Offline SkepticSam

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What is baroclinicity?
« Reply #2 on: 30/09/2009 18:18:02 »
Oops. I wrote some nonsense about convection in the above post. No idea where that came from.

As you say, we are talking advection.

When you have a breakdown in the relationship between temperature and pressure accross the hemespheres the isotherms may not run parallel with the isobars and temperature will vary along the isobar. This causes the wind to blow at an angle to the isotherms resulting in either cold or warm air advection.

Warm air advection is when warm air is blown towards the poles and cold air advection is when cold air is blown towards the equator. This now leads to a "baroclinic condition". A condition that provides the energy for the creation of midlattitude depressions.  
 

Offline Umby

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What is baroclinicity?
« Reply #3 on: 30/09/2009 20:32:27 »
Thanks Sam that's starting to make more sense.  But why does a temperature gradient "on" a constant pressure surface cause wind?  As I write this there is this identical situation in Colorado (20:30 GMT 30/9/2009).  The isotherms south of the developing low are at angles with the height contours.  I can see it: the wind is blowing warm air north and cold air south (advecting), but I can intuitivley understand why.
 

Offline SkepticSam

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What is baroclinicity?
« Reply #4 on: 02/10/2009 05:36:16 »
Isn't it due to the "thermal wind" or geostropic wind sheer?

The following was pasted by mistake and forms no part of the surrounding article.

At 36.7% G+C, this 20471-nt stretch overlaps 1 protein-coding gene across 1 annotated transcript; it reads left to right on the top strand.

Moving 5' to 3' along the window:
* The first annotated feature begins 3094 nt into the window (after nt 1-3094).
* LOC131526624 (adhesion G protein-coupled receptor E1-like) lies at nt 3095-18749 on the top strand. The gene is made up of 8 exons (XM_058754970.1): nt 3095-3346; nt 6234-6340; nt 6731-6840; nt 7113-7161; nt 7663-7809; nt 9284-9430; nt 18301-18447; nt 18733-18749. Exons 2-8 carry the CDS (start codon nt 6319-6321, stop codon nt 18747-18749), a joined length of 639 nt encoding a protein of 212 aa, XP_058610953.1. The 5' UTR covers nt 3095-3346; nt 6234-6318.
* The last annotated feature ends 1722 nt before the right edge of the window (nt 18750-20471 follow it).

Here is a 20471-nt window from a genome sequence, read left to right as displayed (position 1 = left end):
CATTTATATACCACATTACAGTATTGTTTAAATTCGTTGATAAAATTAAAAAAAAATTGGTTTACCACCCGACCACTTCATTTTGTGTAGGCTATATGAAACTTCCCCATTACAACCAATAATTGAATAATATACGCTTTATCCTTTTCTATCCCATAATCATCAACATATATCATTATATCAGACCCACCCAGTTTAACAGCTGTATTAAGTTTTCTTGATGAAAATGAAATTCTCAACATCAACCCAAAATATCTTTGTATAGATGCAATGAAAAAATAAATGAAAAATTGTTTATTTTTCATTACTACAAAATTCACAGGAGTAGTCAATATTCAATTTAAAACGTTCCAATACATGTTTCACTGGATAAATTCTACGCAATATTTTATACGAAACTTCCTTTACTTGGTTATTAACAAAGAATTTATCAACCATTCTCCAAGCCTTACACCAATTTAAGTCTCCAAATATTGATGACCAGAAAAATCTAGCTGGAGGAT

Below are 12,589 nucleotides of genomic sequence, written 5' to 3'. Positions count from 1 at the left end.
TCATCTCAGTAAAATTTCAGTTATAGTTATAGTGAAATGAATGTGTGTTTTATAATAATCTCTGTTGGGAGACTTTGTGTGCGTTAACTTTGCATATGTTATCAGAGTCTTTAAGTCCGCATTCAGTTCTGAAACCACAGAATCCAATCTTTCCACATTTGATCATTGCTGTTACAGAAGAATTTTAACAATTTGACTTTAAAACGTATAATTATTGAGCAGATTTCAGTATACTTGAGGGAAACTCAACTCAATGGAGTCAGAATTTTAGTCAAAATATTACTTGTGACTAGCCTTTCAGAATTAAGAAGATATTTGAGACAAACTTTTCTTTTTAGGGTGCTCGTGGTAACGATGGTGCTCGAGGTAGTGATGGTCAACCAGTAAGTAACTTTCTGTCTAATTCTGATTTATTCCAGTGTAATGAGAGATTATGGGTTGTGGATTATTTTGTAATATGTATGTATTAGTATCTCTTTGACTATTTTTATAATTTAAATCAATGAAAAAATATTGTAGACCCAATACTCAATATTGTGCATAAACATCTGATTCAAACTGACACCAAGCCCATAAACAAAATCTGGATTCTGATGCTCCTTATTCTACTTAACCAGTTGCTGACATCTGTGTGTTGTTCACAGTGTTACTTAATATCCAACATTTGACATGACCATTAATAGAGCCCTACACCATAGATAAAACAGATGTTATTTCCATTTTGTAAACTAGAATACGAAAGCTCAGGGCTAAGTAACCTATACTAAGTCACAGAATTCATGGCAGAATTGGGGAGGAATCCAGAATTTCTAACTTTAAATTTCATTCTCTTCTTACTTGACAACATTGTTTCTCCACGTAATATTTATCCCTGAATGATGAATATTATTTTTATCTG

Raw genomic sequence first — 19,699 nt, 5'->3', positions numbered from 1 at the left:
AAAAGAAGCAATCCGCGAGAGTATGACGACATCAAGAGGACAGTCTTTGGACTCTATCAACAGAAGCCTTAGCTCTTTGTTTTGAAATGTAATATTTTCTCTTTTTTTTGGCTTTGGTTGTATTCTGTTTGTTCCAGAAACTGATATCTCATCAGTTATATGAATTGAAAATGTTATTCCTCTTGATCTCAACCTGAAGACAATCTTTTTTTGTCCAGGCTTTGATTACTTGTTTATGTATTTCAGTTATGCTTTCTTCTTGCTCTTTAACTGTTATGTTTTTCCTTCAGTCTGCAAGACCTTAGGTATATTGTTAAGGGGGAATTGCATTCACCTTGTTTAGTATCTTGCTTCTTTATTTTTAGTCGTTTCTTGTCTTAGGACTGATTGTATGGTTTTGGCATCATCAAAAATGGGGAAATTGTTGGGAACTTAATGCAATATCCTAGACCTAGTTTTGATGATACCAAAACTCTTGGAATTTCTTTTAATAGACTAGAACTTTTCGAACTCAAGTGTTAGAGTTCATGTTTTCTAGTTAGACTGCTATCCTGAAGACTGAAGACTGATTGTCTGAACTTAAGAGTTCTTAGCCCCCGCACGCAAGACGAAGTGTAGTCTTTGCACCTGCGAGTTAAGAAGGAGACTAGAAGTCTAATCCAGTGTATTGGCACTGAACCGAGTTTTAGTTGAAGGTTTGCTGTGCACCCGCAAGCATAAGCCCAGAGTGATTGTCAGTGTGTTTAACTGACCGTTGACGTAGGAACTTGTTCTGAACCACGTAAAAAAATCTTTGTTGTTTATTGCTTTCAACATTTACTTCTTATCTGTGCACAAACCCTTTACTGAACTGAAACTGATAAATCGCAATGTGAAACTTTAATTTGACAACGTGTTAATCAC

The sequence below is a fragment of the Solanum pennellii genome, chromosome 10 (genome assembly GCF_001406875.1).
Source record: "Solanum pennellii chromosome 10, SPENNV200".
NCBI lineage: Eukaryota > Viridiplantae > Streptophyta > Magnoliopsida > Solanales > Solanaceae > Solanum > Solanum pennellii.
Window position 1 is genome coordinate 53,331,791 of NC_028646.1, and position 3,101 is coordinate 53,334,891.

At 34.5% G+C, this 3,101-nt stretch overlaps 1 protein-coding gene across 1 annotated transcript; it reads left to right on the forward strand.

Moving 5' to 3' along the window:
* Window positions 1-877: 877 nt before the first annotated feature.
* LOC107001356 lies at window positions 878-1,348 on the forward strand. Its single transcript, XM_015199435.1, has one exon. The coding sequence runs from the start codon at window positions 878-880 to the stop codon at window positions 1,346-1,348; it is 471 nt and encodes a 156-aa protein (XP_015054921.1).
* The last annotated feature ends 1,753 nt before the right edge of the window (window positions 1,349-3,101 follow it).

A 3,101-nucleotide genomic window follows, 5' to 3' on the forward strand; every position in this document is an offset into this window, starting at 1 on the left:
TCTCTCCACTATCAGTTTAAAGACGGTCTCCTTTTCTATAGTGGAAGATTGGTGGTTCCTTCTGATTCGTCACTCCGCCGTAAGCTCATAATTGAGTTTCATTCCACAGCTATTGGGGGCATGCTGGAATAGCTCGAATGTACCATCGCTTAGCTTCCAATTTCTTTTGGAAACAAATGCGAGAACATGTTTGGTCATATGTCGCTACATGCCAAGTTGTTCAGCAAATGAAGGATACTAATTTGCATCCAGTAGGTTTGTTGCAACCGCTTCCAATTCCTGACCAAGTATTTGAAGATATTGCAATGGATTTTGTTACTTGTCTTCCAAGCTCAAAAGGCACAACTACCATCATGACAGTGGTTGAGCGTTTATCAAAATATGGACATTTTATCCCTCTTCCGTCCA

Here are a few links that may or may not help us with the question.

wind sheer - wikipedia [nofollow]

thermal wind - wikipedia [nofollow]

baroclinic instability - PDF File [nofollow]

Dynamics of rotating fluids [nofollow]

One other term that we have not used is "discontinuity" of temperature. A short descriptive is: "... The disconuity of temperature between different air masses disturbs the relationship between temperature and pressure accross each hemisphere. Isotherms may not run parallel with isobars. Temperature (and hence the thickness of the troposphere above) will now vary along an isobar. This means that the wind will now blow at an angle to the isotherms..." this is a baroclinic condition.   


 

Offline Umby

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What is baroclinicity?
« Reply #5 on: 05/10/2009 16:29:44 »
So (thermal) wind blows around a temperature mass synonymous with the way a geostrophic wind blows around a pressure center?
 

Offline SkepticSam

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What is baroclinicity?
« Reply #6 on: 05/10/2009 19:20:42 »
That's how I understand it. But I would advise you check with a tutor before accepting it as fact.
 

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What is baroclinicity?
« Reply #6 on: 05/10/2009 19:20:42 »